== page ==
We don't like being painted with the same brush, let's not paint all of them in the same way.
Can I be honest with you for a moment? They aren't the ones with an agenda, we are. To be fair, it's less of an agenda and more of a "commission" but you get my point. Penn Jillette (A notable Atheist and half of "Penn and Teller") has famously said: "If you believe that there is a Heaven or Hell, or that people could be going to Hell, or not get eternal life, and you think it's not really worth telling them this because it would make it socially awkward [...] how much do you have to hate someone not to proselytize?" He's right. We're the ones with the agenda to convert children, adults, and by extension, laws, and society. We call it: "evangelism" we call it our "mission."
Evangelism is a tricky thing for many Christians. Plenty of Christians avoid it for exactly the reasons Mr. Jillette suggests: it's socially awkward. I think when many Christians think of evangelism, they think of this:
That is awkward. Ineffective too. The Gospel is good news, shouldn't we present it in a good way? A loving way? A, dare I say it, friendly way? Everyone's a sinner, but we don't walk around saying: "Hey! Sinner! Accept Jesus or burn in Hell!" (Well, most of us don't.) In our pluralistic neo-tolerant culture people don't even like talking about religion with acquaintances let alone strangers. "Drive-by evangelism" illustrated by that hippo above makes us seem like jerks who are only concerned with "conversions" and not the relationships that lead up to them.
Which brings me back to my point. Christians ought to stop using the term "homosexual" when interacting with the LGBT community. That word carries with it so much historical baggage, I think it sets us back a couple more steps anytime we use it, especially within a context where we are trying to share our faith. Scripture tells us that a gentle answer turns away wrath, might I humbly suggest that a gentle approach also prevents it.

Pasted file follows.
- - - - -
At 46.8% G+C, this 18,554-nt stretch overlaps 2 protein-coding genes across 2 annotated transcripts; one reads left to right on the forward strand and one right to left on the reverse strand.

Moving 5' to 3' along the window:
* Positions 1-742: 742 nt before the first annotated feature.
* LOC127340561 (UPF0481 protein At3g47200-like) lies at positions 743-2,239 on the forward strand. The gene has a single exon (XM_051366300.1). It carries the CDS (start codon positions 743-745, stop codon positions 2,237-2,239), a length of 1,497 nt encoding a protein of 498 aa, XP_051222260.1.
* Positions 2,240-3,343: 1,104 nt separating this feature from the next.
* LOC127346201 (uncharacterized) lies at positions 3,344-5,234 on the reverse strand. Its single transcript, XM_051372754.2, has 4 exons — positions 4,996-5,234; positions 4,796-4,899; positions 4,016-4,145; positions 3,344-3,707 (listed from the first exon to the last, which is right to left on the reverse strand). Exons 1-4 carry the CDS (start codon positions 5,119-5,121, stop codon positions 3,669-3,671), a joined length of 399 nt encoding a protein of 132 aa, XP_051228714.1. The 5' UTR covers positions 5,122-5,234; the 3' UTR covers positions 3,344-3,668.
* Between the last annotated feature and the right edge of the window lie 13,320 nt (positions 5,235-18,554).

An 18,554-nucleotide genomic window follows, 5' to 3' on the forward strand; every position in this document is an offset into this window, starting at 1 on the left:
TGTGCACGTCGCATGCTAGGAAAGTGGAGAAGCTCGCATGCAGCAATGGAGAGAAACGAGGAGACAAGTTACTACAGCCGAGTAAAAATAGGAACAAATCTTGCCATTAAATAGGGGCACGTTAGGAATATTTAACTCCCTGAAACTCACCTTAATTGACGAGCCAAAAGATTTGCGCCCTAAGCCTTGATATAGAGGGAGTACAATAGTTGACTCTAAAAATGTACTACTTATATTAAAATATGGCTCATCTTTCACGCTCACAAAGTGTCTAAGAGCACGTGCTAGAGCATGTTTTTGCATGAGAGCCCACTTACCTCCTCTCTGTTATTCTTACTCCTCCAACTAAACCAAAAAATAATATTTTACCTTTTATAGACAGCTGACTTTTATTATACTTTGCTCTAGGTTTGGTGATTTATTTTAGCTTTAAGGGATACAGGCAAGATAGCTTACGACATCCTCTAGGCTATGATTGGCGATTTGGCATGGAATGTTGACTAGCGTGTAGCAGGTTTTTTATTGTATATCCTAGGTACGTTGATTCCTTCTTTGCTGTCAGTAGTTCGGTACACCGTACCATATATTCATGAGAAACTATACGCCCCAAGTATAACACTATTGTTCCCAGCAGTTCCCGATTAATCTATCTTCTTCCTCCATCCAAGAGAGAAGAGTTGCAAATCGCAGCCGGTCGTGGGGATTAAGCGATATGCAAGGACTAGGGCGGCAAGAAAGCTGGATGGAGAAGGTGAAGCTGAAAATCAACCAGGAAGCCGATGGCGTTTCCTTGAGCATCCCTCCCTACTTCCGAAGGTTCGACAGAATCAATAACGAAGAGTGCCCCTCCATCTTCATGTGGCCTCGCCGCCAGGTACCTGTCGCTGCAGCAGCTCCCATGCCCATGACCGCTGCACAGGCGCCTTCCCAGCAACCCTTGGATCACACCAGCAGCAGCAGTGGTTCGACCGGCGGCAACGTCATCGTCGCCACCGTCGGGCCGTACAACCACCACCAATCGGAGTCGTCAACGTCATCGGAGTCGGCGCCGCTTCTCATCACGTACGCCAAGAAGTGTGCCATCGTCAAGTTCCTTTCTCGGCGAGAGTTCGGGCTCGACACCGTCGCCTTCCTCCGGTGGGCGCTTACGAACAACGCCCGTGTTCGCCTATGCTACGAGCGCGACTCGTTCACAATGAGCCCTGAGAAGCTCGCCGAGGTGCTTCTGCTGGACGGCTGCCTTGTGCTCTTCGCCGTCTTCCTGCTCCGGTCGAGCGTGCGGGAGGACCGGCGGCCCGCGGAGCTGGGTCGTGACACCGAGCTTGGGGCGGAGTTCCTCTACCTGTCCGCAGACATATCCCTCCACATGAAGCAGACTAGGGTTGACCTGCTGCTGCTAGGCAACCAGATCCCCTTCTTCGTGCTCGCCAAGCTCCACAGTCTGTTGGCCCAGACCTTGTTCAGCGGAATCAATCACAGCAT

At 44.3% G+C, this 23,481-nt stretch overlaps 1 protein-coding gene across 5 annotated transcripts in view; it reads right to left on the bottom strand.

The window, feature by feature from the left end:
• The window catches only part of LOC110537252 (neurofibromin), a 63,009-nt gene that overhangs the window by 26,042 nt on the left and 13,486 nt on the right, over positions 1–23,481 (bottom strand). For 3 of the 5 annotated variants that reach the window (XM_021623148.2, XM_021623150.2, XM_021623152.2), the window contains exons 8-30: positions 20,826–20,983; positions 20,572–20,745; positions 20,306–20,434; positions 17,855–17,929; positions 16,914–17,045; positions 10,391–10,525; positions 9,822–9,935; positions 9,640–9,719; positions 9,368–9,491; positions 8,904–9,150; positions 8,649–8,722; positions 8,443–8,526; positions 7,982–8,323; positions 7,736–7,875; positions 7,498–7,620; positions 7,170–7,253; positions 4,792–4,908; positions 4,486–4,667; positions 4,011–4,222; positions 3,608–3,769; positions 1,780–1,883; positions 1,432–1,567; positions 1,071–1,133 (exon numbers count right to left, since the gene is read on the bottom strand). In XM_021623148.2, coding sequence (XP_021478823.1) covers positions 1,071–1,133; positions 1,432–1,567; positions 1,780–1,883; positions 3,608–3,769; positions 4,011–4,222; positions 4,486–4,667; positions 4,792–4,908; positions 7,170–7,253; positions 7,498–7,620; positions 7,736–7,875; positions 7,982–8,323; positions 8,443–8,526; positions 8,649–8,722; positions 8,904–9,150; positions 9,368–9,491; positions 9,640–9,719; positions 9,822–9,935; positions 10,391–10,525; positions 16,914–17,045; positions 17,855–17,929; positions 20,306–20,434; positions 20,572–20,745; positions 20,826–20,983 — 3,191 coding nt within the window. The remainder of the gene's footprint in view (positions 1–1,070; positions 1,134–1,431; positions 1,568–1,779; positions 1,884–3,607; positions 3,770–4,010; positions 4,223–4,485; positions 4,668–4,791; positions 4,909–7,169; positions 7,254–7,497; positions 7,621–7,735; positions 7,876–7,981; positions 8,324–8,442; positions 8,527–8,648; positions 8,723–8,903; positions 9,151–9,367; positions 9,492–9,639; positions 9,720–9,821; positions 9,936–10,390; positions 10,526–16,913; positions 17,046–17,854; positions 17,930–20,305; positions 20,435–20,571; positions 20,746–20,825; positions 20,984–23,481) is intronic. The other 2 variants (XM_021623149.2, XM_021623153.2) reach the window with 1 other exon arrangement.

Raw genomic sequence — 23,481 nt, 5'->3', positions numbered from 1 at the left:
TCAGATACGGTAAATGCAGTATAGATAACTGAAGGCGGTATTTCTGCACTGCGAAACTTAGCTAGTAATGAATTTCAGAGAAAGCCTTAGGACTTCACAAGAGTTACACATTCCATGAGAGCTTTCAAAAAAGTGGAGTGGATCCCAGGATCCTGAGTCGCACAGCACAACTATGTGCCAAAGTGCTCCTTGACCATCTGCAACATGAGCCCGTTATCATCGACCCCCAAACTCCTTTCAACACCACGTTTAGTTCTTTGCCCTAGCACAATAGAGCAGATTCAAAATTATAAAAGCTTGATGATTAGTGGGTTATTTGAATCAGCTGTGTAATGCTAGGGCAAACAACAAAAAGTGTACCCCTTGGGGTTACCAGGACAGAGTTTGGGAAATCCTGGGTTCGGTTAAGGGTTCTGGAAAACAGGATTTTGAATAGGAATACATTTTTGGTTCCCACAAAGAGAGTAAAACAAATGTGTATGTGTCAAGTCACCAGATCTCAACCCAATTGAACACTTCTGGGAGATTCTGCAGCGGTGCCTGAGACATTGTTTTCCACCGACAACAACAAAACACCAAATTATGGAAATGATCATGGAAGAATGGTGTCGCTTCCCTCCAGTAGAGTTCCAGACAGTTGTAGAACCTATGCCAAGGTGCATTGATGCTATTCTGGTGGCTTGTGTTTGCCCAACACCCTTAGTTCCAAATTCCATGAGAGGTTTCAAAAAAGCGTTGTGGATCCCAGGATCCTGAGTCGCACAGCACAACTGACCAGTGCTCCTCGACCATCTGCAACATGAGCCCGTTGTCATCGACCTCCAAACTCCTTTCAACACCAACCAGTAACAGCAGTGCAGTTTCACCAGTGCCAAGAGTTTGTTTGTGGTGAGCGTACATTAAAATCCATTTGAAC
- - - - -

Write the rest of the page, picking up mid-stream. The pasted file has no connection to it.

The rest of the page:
To my Christian brothers and sisters: I know many of you are going to make assumptions about my theology if you haven't by now. Please hear me when I say this: language matters. Language matters to God the Father, and it matters to the people who hear the language we use. Calling someone a "homosexual" while it is technically and perhaps even medically accurate carries additional meaning when we are the ones using the word. Our neighbours in the LGBT community wish to be addressed in a certain way, can't we at least do that? (we ought to do more than that, but baby steps) After all, focusing on any one sin doesn't do anyone any good, and it ignores the sin that really holds much of the LGBT community away from the Gospel: unbelief. Let's deal with unbelief first, see what God does and only after that, move on to morality.
To my LGBT friends and neighbours: First, welcome! I imagine that when you woke up this morning, you didn't expect to find yourself at a Baptist church website today. I am sorry, for the stubborn, and stiff-necked approach some Christians have when interacting with many of you. For some, it may be born of fear, others simple ignorance. I confess that more than anything, I do want you to come to know the Jesus who saved me and who I love and worship, I hope one day you'll permit me, or someone like me, the great honour of telling you about Him. I'd love to hear your thoughts on my suggestion. (In the comments below.)
The Great Commission is not optional for Christians. The only question is are we good at it or bad at it. Please consider this as a humble suggestion in how we might become better at it.
*I'm aware that there are more than this one acronym, but for simplicity and brevity's sake, I use this shorter version.